So, I was a little surprised to read an article over at Vatican Insider about cardinals who tweet. Cardinal Odilo Scherer, the Archbishop of Sao Paulo, Brazil, has 7,566 followers. That seems like a lot to me. Our own Cardinal Sean O'Malley, OFM Cap, has 1993 followers on Twitter.
I suppose the Twitter universe is the new Areopagus.
Herman Cain’s implausible bid for the White House has come to an end, provoking the best joke of the campaign season so far. Usually, when someone retires from politics, they claim they wish to spend more time with their families. The joke in DC: Cain plans to spend more time with his female subordinates.
Cain’s candidacy never quite seemed like the real thing, from his quoting the lyrics of a Pokemon song to his inability to grasp the implications of Roe v. Wade to his meltdown when asked about Libya. Cain rose in the polls on the strength of his pithy debate performances, which showed nothing more than a well developed ability to deliver platitudes about leadership and decision-making, and his introducing a genuinely new and bold idea, his 9-9-9 plan. The fact that it was a bad idea did not matter so much to GOP primary voters. They did not pay attention to the details. To an electorate tired of politics and gridlock, new ideas are gold.
I was interviewed by NPR's Michel Martin on her show "Tell Me More" this morning. You can get the audio here.
The other day, I noted that given his recent comments on the economy, Pope Benedict XVI is unlikely to be invited anytime soon to give a talk at the Acton Institute, the libertarian think tank run by Father Robert Sirico.
I went to their website and found something very, well, curious. Jordan Ballor has a post up that considers the effectiveness of the social safety net in this country. He does not argue with the fact that the net caught six of seven people and kept them from falling into poverty. Instead, somewhat bizarrely, he notes that by providing a disincentive to work, which would also keep people above the poverty line, the safety net is "morally suspect and economically questionable." I can not think of a better example of someone's commitment to ideological purity getting in the way of anything resembling sound moral analysis: Real people, not talking points, are helped by the safety net. It is not morally suspect. The rantings (should they be called "Randings"?) from the Acton Institute are.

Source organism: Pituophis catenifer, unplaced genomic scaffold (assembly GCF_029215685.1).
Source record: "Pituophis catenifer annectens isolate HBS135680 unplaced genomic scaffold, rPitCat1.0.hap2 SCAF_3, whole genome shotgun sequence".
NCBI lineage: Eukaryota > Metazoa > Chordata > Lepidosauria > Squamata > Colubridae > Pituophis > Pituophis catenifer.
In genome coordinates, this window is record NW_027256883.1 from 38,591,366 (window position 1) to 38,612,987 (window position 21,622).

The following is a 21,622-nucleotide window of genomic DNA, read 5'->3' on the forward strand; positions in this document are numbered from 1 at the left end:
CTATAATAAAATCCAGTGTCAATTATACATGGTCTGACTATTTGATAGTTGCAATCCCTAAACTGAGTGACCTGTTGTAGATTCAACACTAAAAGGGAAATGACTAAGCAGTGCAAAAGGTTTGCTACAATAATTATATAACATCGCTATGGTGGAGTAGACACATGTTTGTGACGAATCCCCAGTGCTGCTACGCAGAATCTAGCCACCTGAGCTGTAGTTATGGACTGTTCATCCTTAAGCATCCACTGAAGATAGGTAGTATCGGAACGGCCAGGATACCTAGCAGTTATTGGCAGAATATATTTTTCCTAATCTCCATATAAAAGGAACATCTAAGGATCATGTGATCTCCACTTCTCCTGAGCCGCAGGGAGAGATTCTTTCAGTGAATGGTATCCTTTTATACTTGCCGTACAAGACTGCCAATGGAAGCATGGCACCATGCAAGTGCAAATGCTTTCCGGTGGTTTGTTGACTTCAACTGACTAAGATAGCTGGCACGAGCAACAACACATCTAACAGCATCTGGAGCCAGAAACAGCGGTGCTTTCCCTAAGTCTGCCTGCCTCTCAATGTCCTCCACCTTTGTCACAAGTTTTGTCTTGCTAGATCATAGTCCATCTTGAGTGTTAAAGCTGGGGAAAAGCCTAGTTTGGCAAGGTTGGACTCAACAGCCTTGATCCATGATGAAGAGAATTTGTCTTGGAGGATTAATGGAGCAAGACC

Peter Bekowitz of the Hoover Institution has a thoughtful review of Gordon Wood's new book, The Idea of America: Reflections on the Birth of the United States.
Many politicians play fast and loose with the Founding Fathers and Wood's lifetime of careful scholarship is, as Berkowitz notes, a tonic both to the excesses of some historians and of some politicians. Wood has a distinctly Catholic approach, although he might not choose to descibe his contribution that way. Nonetheless, if one of the principal characteristics of Catholic intellectual thought is a preference for "both/and" solutions to human conundrums, as opposed to "either/or" solutions, Wood looks at the extant historiography of the Revolutionary era and culls what is good from all the different schools of thought, brings them together, allows them to self-correct each other, and produces just about as balanced and thorough an understand of those momentous events as can be found in the pages of any book.